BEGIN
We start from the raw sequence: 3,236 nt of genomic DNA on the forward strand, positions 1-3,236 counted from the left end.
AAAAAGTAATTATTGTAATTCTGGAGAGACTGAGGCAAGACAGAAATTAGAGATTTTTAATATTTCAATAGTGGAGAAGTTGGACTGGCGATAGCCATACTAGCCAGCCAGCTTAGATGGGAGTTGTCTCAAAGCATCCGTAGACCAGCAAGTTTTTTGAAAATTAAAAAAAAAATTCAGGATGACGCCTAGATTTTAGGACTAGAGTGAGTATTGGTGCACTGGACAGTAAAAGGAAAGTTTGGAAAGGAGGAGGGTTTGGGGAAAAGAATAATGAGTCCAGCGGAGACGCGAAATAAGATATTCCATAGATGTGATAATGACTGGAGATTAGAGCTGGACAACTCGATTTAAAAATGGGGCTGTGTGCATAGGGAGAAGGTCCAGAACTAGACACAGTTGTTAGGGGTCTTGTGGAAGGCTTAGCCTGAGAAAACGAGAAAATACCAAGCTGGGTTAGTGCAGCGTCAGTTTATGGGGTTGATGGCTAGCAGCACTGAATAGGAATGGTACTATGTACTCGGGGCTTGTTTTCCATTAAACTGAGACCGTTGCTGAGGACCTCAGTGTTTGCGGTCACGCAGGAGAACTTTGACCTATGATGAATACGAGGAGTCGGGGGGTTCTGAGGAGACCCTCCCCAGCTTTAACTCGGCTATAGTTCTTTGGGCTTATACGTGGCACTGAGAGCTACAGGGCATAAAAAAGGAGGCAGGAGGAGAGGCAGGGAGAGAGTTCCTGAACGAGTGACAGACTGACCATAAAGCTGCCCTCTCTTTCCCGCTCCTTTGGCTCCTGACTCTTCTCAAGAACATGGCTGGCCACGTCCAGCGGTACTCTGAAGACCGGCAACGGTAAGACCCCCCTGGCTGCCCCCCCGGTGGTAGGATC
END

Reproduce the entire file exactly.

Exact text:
We start from the raw sequence: 3,236 nt of genomic DNA on the forward strand, positions 1-3,236 counted from the left end.
AAAAAGTAATTATTGTAATTCTGGAGAGACTGAGGCAAGACAGAAATTAGAGATTTTTAATATTTCAATAGTGGAGAAGTTGGACTGGCGATAGCCATACTAGCCAGCCAGCTTAGATGGGAGTTGTCTCAAAGCATCCGTAGACCAGCAAGTTTTTTGAAAATTAAAAAAAAAATTCAGGATGACGCCTAGATTTTAGGACTAGAGTGAGTATTGGTGCACTGGACAGTAAAAGGAAAGTTTGGAAAGGAGGAGGGTTTGGGGAAAAGAATAATGAGTCCAGCGGAGACGCGAAATAAGATATTCCATAGATGTGATAATGACTGGAGATTAGAGCTGGACAACTCGATTTAAAAATGGGGCTGTGTGCATAGGGAGAAGGTCCAGAACTAGACACAGTTGTTAGGGGTCTTGTGGAAGGCTTAGCCTGAGAAAACGAGAAAATACCAAGCTGGGTTAGTGCAGCGTCAGTTTATGGGGTTGATGGCTAGCAGCACTGAATAGGAATGGTACTATGTACTCGGGGCTTGTTTTCCATTAAACTGAGACCGTTGCTGAGGACCTCAGTGTTTGCGGTCACGCAGGAGAACTTTGACCTATGATGAATACGAGGAGTCGGGGGGTTCTGAGGAGACCCTCCCCAGCTTTAACTCGGCTATAGTTCTTTGGGCTTATACGTGGCACTGAGAGCTACAGGGCATAAAAAAGGAGGCAGGAGGAGAGGCAGGGAGAGAGTTCCTGAACGAGTGACAGACTGACCATAAAGCTGCCCTCTCTTTCCCGCTCCTTTGGCTCCTGACTCTTCTCAAGAACATGGCTGGCCACGTCCAGCGGTACTCTGAAGACCGGCAACGGTAAGACCCCCCTGGCTGCCCCCCCGGTGGTAGGATC